Is your workplace 'high performance' or 'toxic'?
Written by listed counsellor/psychotherapist: Jared Green (MA, UKCP)
19th October, 20150 Comments
There's a lot of talk of high performance workplaces these days. Long hours, high expectations and sometimes less of the scrupulous management practices are often cited in newspapers and studies. The term 'toxic work environment' has been used by researchers to describe where workplaces have a negative impact on employee well-being.
Everyone handles stress differently, and everyone has different values related to work/life balance. But, there are a number of tell tale signs that signal a workplace might be toxic. Look out for these:
- Where bullying, scapegoating, micromanagement or undermining behaviour come from colleagues or management.
- When your responsibilities or organisation structures are changed arbitrarily by management and have a negative impact on your performance.
- Increased level of staff sickness, turnover or stress-related complaints.
- If management frequently changes direction, does not listen to staff concerns or is dishonest.
These might lead you to lose sleep, feel anxious or otherwise stressed. You might feel trapped, helpless or begin to suffer from paranoia or a lack of motivation, which might worsen the initial situation.
Help is at hand! Many counsellors and psychotherapists have experience helping individuals to navigate such environments. A safe, confidential space to unpack and manage emotions, and also to help you see the situation objectively can be very beneficial. Techniques such as mindfulness to reduce stress and assertiveness and boundary work to help improve negotiations can also be useful. As self-care is so important during times of high stress, counsellors and therapists often have a large set of self-care practices to draw upon.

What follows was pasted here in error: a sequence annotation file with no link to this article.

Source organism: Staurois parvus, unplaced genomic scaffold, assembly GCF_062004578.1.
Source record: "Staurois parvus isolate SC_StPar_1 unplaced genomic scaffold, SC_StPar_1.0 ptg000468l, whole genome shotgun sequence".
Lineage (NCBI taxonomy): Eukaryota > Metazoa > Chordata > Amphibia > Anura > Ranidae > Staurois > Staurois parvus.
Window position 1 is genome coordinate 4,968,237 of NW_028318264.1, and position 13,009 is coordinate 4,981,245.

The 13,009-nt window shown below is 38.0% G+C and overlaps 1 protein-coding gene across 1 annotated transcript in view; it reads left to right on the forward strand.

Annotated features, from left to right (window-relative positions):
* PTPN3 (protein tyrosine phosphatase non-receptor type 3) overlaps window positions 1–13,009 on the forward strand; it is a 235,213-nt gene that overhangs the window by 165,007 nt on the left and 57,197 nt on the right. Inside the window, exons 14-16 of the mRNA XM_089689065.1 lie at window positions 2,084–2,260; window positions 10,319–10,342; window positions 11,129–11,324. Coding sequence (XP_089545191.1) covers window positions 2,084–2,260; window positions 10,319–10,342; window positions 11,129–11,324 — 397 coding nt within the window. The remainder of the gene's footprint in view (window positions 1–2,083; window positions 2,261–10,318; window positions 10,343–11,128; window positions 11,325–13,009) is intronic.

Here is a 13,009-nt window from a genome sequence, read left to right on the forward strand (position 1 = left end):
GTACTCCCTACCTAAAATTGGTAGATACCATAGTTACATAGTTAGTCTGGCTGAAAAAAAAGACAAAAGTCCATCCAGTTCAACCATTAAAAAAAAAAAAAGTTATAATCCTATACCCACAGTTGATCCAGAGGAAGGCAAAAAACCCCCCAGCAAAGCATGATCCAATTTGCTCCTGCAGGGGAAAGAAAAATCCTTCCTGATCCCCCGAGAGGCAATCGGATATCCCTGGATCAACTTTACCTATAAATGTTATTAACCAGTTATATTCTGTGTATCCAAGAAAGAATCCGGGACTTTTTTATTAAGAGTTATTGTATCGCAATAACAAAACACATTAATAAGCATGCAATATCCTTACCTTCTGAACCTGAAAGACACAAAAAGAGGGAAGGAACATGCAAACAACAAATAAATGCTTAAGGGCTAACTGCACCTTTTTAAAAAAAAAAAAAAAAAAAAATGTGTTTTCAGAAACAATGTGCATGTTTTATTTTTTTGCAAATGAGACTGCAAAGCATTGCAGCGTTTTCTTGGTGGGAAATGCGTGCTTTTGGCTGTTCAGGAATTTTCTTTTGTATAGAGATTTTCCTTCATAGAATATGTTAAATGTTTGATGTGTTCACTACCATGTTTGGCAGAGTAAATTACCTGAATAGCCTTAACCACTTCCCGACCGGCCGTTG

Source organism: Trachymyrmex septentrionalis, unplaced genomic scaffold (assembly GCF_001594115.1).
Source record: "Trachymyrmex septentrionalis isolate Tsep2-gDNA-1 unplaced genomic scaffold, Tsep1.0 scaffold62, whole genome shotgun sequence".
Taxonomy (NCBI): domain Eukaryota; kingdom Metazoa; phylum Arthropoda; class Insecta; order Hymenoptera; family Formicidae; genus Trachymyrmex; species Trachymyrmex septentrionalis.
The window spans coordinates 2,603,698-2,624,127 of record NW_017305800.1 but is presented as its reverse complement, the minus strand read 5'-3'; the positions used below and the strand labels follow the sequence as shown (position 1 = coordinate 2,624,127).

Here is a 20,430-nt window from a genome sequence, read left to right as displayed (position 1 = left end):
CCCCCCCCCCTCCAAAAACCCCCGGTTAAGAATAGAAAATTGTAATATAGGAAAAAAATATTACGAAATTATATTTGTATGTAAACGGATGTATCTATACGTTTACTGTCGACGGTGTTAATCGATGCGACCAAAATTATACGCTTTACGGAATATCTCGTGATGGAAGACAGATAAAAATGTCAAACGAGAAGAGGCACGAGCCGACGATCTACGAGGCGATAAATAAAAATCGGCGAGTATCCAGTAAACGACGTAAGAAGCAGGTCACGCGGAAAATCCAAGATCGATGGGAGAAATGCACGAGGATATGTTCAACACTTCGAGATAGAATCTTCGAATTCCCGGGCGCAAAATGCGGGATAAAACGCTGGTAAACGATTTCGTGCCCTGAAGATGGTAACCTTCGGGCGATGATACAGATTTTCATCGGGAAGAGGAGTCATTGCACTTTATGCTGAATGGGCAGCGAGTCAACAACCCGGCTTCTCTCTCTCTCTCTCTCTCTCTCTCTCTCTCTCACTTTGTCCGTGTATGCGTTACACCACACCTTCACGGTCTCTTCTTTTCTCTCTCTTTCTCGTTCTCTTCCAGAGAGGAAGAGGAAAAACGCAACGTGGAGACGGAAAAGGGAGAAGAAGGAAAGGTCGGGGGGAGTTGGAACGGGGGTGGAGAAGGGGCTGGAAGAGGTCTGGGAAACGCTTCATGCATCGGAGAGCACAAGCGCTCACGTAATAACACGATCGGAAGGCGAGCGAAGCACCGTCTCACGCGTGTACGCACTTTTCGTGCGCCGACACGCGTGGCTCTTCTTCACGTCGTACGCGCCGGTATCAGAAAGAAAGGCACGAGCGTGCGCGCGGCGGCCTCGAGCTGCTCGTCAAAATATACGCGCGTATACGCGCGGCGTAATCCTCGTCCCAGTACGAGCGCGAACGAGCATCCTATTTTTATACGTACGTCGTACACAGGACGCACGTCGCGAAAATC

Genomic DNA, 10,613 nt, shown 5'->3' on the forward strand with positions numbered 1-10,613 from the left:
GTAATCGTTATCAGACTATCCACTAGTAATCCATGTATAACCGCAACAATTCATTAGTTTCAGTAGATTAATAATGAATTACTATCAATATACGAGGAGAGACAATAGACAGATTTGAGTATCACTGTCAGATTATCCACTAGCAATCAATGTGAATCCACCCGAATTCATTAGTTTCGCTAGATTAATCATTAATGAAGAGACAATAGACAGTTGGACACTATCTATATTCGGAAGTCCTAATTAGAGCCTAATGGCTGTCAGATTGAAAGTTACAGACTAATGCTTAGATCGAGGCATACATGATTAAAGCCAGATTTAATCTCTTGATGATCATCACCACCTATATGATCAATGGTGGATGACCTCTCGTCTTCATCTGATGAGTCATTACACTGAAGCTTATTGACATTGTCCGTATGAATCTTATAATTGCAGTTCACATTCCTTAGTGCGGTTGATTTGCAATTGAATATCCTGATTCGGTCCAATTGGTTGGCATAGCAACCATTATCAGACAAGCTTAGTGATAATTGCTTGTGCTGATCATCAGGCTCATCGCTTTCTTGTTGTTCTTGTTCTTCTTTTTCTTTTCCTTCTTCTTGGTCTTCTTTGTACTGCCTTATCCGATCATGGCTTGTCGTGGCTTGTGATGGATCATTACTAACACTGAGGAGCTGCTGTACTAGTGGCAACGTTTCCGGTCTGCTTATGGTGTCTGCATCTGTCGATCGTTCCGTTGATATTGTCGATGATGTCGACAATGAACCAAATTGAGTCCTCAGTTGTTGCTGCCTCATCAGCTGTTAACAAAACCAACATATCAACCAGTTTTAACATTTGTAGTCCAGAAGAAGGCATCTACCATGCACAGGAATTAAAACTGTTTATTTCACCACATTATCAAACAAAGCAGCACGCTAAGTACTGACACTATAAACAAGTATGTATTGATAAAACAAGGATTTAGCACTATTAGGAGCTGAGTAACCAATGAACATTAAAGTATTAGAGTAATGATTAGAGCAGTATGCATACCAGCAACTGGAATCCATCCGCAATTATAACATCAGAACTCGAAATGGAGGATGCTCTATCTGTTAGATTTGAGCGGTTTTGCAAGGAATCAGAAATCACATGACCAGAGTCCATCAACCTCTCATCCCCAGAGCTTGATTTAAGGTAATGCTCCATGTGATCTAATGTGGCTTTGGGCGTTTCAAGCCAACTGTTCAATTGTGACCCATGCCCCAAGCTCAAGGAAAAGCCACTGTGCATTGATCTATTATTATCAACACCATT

While those encountering a toxic workplace may feel helpless or trapped, it is often the case that reflection and considered action in such circumstances can be powerful for the individual. In fact, difficult situations often help us move closer to our true potential. Factors which hold us back, both practical (external) and related to our worldview (internal) can be released, so long as we are prepared to encounter them.
Change, though often times scary, can be incredibly renewing.
About the author
Jared Green is an accredited psychotherapist and counsellor working in London Kings Cross and London Paddington. He has masters level training in integrative psychotherapy and specific training on CBT and mindfulness. He has experience working with workplace issues, stress and anxiety and life purpose.
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